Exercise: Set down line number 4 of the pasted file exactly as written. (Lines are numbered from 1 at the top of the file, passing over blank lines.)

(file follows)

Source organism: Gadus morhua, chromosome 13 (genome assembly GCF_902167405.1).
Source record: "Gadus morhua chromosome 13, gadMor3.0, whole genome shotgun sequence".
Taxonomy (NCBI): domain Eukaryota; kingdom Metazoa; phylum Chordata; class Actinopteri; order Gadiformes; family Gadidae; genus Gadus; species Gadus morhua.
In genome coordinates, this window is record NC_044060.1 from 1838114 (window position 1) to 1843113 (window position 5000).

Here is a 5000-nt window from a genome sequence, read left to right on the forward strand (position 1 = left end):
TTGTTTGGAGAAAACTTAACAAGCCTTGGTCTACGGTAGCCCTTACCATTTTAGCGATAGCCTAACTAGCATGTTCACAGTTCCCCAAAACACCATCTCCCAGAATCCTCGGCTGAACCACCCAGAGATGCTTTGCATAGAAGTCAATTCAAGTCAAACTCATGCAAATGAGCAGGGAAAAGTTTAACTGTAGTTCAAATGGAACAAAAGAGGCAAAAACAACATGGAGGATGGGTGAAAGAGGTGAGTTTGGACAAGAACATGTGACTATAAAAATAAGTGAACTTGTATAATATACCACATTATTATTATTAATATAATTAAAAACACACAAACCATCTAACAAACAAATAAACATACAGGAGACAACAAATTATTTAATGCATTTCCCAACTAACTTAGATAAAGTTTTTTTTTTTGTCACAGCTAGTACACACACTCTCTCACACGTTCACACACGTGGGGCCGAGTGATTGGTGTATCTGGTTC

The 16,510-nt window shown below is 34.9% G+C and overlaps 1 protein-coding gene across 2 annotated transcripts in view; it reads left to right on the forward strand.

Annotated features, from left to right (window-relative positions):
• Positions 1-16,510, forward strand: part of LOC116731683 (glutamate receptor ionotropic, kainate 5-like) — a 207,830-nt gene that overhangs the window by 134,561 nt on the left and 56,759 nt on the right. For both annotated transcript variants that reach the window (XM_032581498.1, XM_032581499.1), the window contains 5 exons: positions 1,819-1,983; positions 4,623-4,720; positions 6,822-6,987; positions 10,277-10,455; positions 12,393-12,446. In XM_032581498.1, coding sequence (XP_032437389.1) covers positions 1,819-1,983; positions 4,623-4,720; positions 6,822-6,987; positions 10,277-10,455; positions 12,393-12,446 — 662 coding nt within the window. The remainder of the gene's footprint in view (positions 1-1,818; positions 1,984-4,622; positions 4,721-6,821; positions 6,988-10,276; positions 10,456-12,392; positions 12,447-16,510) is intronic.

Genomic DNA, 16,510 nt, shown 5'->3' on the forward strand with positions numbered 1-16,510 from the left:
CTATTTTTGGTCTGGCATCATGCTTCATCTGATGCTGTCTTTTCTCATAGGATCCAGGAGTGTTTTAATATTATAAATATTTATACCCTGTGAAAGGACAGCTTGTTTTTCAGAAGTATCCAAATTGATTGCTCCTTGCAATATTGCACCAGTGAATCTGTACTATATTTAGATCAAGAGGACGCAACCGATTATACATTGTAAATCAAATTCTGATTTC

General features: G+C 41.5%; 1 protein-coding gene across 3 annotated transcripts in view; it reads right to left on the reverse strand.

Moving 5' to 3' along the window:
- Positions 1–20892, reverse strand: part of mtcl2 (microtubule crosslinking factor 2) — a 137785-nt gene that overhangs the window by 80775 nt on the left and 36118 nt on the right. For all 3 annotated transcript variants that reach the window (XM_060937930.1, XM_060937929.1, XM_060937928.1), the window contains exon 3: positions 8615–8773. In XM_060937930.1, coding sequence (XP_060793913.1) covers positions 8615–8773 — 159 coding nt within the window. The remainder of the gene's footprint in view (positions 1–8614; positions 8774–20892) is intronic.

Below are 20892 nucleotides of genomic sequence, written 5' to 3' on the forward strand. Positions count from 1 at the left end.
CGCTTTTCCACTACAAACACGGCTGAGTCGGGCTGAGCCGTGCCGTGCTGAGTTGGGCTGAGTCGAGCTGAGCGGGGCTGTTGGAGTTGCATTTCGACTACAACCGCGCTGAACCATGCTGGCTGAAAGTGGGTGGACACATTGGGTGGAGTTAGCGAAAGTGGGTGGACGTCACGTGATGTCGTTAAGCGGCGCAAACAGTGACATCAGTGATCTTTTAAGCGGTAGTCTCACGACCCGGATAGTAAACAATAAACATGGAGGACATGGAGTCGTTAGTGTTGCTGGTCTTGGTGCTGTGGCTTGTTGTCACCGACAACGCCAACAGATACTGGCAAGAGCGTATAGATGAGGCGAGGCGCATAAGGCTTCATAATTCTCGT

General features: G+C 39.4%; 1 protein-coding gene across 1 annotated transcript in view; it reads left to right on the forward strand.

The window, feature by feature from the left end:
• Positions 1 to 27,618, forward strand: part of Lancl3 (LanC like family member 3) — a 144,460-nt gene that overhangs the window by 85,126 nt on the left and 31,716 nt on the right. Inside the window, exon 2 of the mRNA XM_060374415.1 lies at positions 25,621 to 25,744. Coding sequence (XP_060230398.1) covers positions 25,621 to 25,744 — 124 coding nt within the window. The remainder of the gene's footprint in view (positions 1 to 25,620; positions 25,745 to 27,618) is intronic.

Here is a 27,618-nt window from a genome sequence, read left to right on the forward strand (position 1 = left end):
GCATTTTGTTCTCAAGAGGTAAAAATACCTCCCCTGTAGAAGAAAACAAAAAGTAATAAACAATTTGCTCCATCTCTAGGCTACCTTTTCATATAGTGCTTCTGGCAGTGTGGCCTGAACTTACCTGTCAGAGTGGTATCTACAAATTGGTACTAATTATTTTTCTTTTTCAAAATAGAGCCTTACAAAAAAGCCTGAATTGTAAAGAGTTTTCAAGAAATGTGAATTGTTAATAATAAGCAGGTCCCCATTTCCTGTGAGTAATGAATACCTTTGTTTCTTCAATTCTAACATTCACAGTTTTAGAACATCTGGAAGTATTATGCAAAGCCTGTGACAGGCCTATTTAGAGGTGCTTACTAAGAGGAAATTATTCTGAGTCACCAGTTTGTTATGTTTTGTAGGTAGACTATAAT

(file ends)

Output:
In genome coordinates, this window is record NC_044060.1 from 1838114 (window position 1) to 1843113 (window position 5000).